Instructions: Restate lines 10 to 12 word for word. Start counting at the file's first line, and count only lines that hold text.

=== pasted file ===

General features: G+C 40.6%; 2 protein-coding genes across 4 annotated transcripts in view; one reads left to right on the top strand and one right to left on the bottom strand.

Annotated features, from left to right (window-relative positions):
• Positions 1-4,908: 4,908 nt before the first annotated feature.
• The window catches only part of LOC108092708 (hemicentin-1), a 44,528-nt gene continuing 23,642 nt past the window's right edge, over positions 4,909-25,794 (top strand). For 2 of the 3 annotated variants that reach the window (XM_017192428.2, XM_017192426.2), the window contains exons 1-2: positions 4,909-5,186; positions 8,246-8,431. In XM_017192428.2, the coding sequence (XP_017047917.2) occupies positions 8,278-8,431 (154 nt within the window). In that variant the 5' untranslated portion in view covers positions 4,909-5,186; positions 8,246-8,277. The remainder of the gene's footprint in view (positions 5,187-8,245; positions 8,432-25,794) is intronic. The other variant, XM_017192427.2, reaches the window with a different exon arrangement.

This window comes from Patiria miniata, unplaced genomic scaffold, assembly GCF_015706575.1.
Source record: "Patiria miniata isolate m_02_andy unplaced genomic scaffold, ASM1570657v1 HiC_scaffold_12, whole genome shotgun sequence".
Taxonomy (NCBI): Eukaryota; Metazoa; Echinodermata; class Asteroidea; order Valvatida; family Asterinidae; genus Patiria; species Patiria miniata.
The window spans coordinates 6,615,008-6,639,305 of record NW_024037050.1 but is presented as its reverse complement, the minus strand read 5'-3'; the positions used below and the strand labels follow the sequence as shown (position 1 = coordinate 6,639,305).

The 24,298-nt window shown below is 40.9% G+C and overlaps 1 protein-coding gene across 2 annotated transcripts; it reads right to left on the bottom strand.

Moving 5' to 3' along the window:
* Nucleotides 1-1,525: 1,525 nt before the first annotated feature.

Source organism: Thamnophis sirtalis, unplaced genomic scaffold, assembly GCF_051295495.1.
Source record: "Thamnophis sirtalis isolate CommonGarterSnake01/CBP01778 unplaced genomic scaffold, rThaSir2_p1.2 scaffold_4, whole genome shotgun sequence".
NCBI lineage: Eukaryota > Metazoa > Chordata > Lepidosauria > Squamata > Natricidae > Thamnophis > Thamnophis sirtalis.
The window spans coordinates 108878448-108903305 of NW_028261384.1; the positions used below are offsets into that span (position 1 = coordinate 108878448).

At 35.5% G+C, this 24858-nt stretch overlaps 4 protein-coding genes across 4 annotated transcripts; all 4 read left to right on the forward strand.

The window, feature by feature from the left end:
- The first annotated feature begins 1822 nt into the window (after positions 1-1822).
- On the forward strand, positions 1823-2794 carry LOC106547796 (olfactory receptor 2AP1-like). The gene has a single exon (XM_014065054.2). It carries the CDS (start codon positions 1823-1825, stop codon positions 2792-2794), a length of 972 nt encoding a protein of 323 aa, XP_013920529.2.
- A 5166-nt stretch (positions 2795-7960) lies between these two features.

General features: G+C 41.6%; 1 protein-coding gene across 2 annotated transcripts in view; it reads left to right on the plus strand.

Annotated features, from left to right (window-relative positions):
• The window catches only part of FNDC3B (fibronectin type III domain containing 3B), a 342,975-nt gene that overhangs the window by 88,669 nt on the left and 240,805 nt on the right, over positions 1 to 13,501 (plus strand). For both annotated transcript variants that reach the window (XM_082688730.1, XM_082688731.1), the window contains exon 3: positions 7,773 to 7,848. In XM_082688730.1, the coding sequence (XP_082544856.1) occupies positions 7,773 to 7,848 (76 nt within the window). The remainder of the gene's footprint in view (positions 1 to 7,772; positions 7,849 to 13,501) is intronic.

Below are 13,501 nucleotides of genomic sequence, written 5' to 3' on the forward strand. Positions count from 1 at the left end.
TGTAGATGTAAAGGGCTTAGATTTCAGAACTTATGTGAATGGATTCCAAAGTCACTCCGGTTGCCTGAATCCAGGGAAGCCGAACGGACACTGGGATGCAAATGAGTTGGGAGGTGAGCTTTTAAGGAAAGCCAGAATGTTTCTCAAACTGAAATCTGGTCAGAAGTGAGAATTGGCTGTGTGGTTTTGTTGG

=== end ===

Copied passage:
Moving 5' to 3' along the window:
* Nucleotides 1-1,525: 1,525 nt before the first annotated feature.

Source organism: Thamnophis sirtalis, unplaced genomic scaffold, assembly GCF_051295495.1.